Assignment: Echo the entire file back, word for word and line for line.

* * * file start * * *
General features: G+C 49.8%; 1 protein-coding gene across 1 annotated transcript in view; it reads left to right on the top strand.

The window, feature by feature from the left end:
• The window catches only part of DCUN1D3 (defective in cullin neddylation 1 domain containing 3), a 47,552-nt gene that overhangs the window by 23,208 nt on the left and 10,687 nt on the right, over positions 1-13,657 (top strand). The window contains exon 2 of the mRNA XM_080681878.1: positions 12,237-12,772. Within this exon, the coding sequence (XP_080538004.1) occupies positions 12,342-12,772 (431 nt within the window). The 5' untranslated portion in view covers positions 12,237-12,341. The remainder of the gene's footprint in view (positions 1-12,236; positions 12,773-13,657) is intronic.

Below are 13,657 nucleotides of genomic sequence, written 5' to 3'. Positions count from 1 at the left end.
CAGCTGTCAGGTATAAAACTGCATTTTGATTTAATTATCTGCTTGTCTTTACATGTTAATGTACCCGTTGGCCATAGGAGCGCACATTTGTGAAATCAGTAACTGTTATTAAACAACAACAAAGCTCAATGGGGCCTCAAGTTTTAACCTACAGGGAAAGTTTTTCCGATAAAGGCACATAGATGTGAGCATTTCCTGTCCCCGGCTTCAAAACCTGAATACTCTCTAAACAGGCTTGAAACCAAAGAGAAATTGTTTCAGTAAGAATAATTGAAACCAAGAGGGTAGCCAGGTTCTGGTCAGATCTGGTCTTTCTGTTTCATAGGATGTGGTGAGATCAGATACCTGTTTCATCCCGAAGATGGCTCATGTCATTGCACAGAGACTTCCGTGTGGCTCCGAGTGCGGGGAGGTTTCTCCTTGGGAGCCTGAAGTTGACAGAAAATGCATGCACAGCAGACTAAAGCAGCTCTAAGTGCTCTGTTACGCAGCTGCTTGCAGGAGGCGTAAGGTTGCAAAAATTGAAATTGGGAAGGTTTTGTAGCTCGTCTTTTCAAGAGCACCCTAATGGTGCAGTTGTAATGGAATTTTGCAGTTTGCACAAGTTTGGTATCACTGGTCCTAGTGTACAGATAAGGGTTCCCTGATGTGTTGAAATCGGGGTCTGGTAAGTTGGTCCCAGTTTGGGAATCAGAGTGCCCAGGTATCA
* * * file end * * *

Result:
General features: G+C 49.8%; 1 protein-coding gene across 1 annotated transcript in view; it reads left to right on the top strand.

The window, feature by feature from the left end:
• The window catches only part of DCUN1D3 (defective in cullin neddylation 1 domain containing 3), a 47,552-nt gene that overhangs the window by 23,208 nt on the left and 10,687 nt on the right, over positions 1-13,657 (top strand). The window contains exon 2 of the mRNA XM_080681878.1: positions 12,237-12,772. Within this exon, the coding sequence (XP_080538004.1) occupies positions 12,342-12,772 (431 nt within the window). The 5' untranslated portion in view covers positions 12,237-12,341. The remainder of the gene's footprint in view (positions 1-12,236; positions 12,773-13,657) is intronic.

Below are 13,657 nucleotides of genomic sequence, written 5' to 3'. Positions count from 1 at the left end.
CAGCTGTCAGGTATAAAACTGCATTTTGATTTAATTATCTGCTTGTCTTTACATGTTAATGTACCCGTTGGCCATAGGAGCGCACATTTGTGAAATCAGTAACTGTTATTAAACAACAACAAAGCTCAATGGGGCCTCAAGTTTTAACCTACAGGGAAAGTTTTTCCGATAAAGGCACATAGATGTGAGCATTTCCTGTCCCCGGCTTCAAAACCTGAATACTCTCTAAACAGGCTTGAAACCAAAGAGAAATTGTTTCAGTAAGAATAATTGAAACCAAGAGGGTAGCCAGGTTCTGGTCAGATCTGGTCTTTCTGTTTCATAGGATGTGGTGAGATCAGATACCTGTTTCATCCCGAAGATGGCTCATGTCATTGCACAGAGACTTCCGTGTGGCTCCGAGTGCGGGGAGGTTTCTCCTTGGGAGCCTGAAGTTGACAGAAAATGCATGCACAGCAGACTAAAGCAGCTCTAAGTGCTCTGTTACGCAGCTGCTTGCAGGAGGCGTAAGGTTGCAAAAATTGAAATTGGGAAGGTTTTGTAGCTCGTCTTTTCAAGAGCACCCTAATGGTGCAGTTGTAATGGAATTTTGCAGTTTGCACAAGTTTGGTATCACTGGTCCTAGTGTACAGATAAGGGTTCCCTGATGTGTTGAAATCGGGGTCTGGTAAGTTGGTCCCAGTTTGGGAATCAGAGTGCCCAGGTATCA